Donations pour in to pay for White Mountain School's arts center memorializing slain graduate Katherine 'Kitty' HoughtonBy BOB HOOKWAY
Special to the Union Leader February 18. 2013 7:03PM
BETHLEHEM - If, as he is charged with, Rodney Hill, 37, of West Danville, Vt., stabbed Katherine "Kitty" Houghton to death on the night of Jan. 28 at a Littleton hotel, Hill certainly couldn't have had any idea of the immediate and worldwide reaction that would result in response to that act of violence.
In the three weeks since the killing took place in the lobby of the Hampton Inn, it has become abundantly clear that Houghton, 70, a multi-lingual veteran of the U.S. Foreign Service, left a strong impression on people from all points on the globe.
News of the tragedy spread quickly throughout the White Mountain School community. Houghton was a 1960 graduate, when it was St.-Mary's-in-the-Mountains, and was a trustee at the private Bethlehem school when she died.
But the reaction became much more widespread and intense when her obituary appeared in the New York Times, and people from several continents began sending their expressions of shock and sorrow, according to Rob Constantine, the school's director of advancement.
"She was just connected to so many organizations - the Peace Corps, Foreign Service, the Ninety Nines - and so many people," he said.
Also pouring in are checks that will go toward the building of a campus arts center that her fellow trustees have already decided to name for Houghton.
In fact, Constantine said, school officials believe donations will cover the entire cost of the project, as much as $1.5 million, that could be completed by the end of this year.
One of those trustees, Will Ruhl, is an architect whose firm is contributing its services toward the cause. His staff at South Boston-based Ruhl Walker Architects is working on the final version of the building's design, he said Friday.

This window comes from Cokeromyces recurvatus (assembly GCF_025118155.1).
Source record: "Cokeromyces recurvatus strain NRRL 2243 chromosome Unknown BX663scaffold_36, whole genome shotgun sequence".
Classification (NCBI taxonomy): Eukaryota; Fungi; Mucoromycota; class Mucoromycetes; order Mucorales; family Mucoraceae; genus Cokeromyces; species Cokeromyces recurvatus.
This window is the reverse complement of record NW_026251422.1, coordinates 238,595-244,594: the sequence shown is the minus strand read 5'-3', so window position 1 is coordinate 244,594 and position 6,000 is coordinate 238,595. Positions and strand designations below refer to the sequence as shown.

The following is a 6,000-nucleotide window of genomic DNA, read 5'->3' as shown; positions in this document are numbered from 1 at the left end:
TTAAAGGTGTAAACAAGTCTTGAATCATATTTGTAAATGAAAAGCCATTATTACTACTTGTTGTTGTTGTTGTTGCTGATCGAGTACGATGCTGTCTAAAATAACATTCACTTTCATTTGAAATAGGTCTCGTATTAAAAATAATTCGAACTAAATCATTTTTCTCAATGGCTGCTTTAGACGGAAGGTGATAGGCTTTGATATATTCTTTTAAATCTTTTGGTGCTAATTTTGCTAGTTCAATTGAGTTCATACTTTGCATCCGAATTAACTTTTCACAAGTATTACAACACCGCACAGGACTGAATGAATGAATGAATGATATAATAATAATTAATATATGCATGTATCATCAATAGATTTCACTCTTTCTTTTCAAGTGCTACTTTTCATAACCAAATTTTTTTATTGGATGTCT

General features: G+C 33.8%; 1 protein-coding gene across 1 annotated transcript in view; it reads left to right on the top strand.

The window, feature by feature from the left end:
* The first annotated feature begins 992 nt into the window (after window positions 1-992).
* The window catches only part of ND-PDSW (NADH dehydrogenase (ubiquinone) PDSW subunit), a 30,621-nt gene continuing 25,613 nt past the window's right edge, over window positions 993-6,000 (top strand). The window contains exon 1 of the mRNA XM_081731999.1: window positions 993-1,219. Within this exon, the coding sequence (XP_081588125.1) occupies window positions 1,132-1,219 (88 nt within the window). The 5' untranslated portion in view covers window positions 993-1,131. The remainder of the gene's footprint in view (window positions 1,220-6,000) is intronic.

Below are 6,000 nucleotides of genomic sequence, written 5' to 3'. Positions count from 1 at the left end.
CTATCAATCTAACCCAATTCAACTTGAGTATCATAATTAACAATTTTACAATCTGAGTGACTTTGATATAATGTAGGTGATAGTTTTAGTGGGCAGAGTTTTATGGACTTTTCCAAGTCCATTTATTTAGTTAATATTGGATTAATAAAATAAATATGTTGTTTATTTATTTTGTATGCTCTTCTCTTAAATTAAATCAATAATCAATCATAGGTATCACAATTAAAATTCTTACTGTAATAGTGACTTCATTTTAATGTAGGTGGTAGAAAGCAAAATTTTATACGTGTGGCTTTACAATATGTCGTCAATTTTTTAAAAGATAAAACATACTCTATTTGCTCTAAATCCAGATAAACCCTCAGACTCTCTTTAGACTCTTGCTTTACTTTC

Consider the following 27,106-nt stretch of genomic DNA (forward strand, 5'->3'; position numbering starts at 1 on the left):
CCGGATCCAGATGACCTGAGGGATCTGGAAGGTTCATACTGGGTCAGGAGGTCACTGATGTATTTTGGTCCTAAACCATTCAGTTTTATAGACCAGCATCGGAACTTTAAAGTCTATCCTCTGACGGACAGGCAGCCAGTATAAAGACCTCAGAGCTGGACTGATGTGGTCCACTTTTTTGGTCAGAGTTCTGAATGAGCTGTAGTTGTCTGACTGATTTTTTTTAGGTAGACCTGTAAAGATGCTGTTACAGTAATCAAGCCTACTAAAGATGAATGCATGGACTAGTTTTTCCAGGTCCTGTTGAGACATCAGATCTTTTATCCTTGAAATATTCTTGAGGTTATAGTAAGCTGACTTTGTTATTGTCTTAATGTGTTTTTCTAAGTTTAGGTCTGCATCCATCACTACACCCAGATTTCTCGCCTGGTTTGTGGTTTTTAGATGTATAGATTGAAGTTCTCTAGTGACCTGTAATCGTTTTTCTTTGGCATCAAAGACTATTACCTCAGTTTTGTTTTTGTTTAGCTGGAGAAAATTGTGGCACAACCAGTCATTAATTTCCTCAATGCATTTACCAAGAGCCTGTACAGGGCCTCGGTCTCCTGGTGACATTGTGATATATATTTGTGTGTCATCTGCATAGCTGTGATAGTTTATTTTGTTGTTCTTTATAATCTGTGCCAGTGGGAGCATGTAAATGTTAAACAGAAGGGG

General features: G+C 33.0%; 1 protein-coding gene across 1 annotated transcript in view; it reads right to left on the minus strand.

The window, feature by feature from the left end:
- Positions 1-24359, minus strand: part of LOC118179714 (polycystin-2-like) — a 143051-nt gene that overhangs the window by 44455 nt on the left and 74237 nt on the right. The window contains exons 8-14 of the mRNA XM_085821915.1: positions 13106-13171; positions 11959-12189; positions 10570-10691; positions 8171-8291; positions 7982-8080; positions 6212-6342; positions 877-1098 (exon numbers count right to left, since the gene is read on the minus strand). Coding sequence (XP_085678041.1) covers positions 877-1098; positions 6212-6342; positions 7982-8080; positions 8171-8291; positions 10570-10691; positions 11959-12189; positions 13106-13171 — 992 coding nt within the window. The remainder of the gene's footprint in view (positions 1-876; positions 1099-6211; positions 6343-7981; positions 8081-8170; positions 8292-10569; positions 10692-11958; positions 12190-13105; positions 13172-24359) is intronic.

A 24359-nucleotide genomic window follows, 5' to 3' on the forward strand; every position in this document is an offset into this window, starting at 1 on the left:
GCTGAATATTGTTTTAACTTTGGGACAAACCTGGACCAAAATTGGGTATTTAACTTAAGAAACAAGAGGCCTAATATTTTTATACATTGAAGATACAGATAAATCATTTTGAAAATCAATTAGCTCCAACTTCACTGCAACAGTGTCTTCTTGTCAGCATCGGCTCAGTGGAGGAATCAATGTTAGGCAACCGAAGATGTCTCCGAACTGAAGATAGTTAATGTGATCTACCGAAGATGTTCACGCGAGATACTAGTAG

"We're helping out. The associates are working for free," and Bethlehem-area tradesmen, including the builder and subcontractors, will have some employment from the project next construction season, he said.
The building will incorporate what Ruhl called a new system of prefabricated panels that will be assembled on site. It will offer 5,000 square feet of space over two stories, and will feature several open spaces for arts studios.
Two of those will be for music, which was closest to Houghton's heart among all the arts. The Nevada native sang and performed throughout her life.
"Kitty Houghton was primarily interested in music. One side of the center will be built into a hill. There'll be an amphitheater outdoors and an outside stage there for performances," Ruhl said.
Constantine said that almost from the moment the campus was stunned by word of Houghton's death, administrators, staff and students have been determined to focus on something positive, rather than the grim circumstances of her final moments.
Houghton, whose home was in the San Francisco area, had returned in January to New Hampshire's North Country to attend what turned out to be her final trustees meeting. There, she enthusiastically voted in support of the proposed new campus arts center.
Within hours of her death, the other trustees decided on its name: Catherine Houghton Arts Center.
"Everyone's very devastated still," said Ruhl, who as a trustee had known Houghton for two years.
"She knew so many people," Constantine said, "but she was also a very private person. I don't think any of us really knew her all that well."
"Yes, she was very private," Ruhl agreed.
"But she was very warm, and you felt you had known her your whole life. She would look right at you when you talked, and you knew she was interested in what you had to say."
"I think we're all working to have something positive come out of this," Ruhl said.